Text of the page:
Traffic ban causing chaos according to Cork traders

Cork City Council causing ‘death by a thousand cuts’ to Patrick Street retailers

Since opening in 1860, Fitzgerald’s Menswear on Patrick Street in Cork has managed to weather wars, uprisings and recessions.

But the store’s managing director fears it is now facing the biggest challenge yet – a daily driving ban on the street from 3pm to 6.30pm.

Eddie Mullins said it felt as if Cork City Council was causing "death by a thousand cuts" with the introduction of the scheme, under which traffic on Patrick Street will be limited to buses, taxis, bicycles and emergency vehicles for 3½ hours a day.

“There was a statement from a councillor yesterday about letting it ‘bed in’ or giving it a chance,” Mr Mullins said. “Businesses don’t have the time to absorb experiments by Cork City Council. Staff have to be paid. There is no concept of that with the council.

“We have been through wars and uprisings and all sorts of stuff. We keep taking hits over the years.”

Mr Mullins said that independent retailers were “an endangered species” and that when one “goes down, they don’t come back”.

“There is a disconnect with councillors and City Hall. Things are not all right.”

Traffic measure

The traffic measure was introduced on March 27th. It was first mooted six years ago as part of the Cork City Movement Strategy with initial proposals for a 12.30pm to 6.30pm car ban shot down by city councillors.

Pat O’Connell, who runs a fishmongers in the English Market, said the initiative was “well intentioned” but was causing a “chaotic mess in the city centre”.

A former president of the Cork Business Association, Mr O’Connell said businesses were furious because shoppers were avoiding the city centre in the afternoon.

“We are coming out of the worst recession the country has ever had. We have had a really bad winter. Businesses are suffering. If you are going to change something, you are going to have to explain it.”

Frank Lee, owner of Tung Sing Chinese restaurant on Patrick Street, had expressed concern prior to the scheme being introduced about the impact it could have on its revenues.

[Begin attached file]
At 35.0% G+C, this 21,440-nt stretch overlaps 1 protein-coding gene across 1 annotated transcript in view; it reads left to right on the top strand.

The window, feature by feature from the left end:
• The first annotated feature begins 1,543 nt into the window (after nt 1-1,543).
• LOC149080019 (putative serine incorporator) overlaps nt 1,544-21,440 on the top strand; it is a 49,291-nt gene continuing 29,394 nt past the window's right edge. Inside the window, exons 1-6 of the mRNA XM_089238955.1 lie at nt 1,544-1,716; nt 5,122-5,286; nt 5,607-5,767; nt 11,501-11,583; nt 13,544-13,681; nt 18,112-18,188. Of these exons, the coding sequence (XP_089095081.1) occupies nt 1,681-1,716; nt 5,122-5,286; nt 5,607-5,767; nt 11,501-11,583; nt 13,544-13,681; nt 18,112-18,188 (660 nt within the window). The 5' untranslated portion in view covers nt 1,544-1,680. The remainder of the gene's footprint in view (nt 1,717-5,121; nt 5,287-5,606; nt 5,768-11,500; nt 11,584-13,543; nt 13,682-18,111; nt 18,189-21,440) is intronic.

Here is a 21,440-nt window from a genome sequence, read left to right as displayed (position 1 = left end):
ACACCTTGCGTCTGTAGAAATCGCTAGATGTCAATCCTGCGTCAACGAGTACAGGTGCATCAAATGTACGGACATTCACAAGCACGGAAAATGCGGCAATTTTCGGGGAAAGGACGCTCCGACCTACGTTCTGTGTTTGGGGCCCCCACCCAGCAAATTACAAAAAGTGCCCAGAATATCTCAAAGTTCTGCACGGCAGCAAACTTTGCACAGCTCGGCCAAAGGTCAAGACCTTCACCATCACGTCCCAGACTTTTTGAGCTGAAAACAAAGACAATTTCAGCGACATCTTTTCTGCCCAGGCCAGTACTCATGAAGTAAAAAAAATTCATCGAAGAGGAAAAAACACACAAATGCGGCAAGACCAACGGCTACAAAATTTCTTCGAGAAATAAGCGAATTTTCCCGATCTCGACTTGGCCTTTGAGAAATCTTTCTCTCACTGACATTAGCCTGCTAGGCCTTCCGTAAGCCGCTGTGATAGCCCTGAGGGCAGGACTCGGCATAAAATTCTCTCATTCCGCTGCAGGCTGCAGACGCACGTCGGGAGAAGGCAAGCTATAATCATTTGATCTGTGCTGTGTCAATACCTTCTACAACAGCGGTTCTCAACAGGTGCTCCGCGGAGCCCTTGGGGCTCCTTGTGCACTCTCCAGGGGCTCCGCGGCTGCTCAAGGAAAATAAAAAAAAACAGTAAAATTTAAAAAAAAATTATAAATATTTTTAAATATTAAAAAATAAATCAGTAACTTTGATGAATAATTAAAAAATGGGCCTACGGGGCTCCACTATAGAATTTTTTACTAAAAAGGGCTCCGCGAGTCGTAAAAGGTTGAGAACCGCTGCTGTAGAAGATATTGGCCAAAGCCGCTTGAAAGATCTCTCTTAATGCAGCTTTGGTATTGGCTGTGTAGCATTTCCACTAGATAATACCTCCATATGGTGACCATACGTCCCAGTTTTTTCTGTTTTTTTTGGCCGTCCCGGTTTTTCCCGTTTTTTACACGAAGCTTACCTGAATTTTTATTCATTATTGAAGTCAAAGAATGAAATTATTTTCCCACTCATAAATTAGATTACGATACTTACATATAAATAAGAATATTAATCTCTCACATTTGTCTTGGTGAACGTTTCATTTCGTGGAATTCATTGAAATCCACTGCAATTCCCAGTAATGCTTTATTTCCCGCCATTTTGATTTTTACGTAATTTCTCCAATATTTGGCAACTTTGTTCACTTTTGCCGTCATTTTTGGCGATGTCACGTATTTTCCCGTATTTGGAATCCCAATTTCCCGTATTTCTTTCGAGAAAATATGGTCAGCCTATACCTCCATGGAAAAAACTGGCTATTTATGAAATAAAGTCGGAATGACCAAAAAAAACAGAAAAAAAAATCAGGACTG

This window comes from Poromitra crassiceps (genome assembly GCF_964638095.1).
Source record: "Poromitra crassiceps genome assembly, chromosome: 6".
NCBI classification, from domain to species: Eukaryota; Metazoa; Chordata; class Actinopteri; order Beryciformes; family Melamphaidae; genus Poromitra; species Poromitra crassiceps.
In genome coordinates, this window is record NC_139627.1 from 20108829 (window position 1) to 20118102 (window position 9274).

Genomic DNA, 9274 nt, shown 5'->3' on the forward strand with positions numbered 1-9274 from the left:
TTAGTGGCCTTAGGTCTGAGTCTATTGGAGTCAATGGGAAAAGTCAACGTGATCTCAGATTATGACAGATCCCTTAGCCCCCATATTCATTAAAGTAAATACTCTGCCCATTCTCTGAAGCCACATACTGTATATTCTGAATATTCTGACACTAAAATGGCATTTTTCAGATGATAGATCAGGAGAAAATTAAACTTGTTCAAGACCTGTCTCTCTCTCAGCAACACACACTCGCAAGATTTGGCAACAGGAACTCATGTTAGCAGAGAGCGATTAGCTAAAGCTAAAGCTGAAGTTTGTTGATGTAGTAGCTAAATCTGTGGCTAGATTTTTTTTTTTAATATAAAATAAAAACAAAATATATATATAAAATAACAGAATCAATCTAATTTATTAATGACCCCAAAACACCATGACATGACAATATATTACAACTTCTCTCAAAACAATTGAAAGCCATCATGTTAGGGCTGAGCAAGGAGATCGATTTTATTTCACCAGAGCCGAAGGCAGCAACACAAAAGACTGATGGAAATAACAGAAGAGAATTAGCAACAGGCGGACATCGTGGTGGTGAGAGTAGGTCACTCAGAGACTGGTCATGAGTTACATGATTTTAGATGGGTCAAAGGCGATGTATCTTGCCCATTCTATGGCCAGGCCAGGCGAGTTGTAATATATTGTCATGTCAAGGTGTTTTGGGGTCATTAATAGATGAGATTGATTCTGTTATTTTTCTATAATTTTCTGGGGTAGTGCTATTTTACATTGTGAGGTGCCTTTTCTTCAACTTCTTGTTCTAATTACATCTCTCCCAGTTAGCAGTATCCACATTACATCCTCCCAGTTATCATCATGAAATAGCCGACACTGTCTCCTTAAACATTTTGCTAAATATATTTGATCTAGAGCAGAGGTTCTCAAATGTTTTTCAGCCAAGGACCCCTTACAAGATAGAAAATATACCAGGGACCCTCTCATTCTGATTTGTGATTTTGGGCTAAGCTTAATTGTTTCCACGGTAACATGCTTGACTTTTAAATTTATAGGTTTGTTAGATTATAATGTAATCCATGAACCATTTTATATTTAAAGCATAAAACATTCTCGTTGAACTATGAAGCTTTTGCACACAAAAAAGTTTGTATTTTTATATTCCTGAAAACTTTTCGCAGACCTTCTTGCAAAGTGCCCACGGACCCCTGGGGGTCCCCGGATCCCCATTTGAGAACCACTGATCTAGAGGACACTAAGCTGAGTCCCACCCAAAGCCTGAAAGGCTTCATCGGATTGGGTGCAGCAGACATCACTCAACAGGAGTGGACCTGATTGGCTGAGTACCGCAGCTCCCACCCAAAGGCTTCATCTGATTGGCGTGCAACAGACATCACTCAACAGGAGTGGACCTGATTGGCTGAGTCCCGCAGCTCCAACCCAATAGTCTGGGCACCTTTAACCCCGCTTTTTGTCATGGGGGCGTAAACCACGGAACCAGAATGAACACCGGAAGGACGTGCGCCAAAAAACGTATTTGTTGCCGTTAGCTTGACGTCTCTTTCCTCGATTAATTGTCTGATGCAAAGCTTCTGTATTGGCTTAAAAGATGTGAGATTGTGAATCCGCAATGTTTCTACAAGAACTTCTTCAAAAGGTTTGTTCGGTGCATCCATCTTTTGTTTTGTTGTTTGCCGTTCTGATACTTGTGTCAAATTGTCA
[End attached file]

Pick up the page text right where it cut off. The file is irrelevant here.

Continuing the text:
He said he put on extra staff as he expected a busy Easter period but that the customers did not materialise.

“There was more people in town the Sunday after the snow than that Sunday afternoon [Easter Sunday]. It is very difficult,” he said.

Loss of atmosphere

Visitors to Cork city centre noted a loss of atmosphere on the streets as a result of the traffic ban.

Bernie O’Sullivan, from Rochestown, who was buying food in the English Market, branded the new scheme a “disaster”.

“It is a nightmare. It is really bad. You know now not to go into town in the afternoon,” she said. “I come in to town in the mornings now and it is a case of a quick in and out. I found out about it [the traffic plan] when there was no cars. I knew nothing about it.”

Evelyn Corcoran, a shopper from Blackrock in the city, said she could not understand the thought process behind the ban.

“This was a main street for deliveries always. It survived all those years. Why do this now? ”

Time of adjustment

Cork City Council said traffic changes normally take a period of time to bed in as drivers adjust travel patterns. Traffic patterns were being monitored and adjustments to traffic flows would be made as necessary, it said.

“Better routing of through traffic and improvement of bus services are necessary responses to the growth in the city’s workforce and residential population,” it said. “This prioritisation on Patrick Street will reduce delays to the scheduled timetables and ensure a more reliable bus service.”

The council said there was extensive consultation with traders around the Patrick Street changes – regarding both the strategy and implementation.

“All restrictions are clearly signposted and the council is asking drivers to continue to pay particular attention to these signs and to be patient with other road users as they adjust to the new layout.”

Mr Mullins said he recently came across pictures of Patrick Street in the 1940s and was struck by how crowded the city streets were back then.

“Groups of women, groups of men dressed up, kids playing and there was a vibrancy about the city centre. That vibrancy was coming back. It was coming back strong. It is like death what they are imposing on us again.”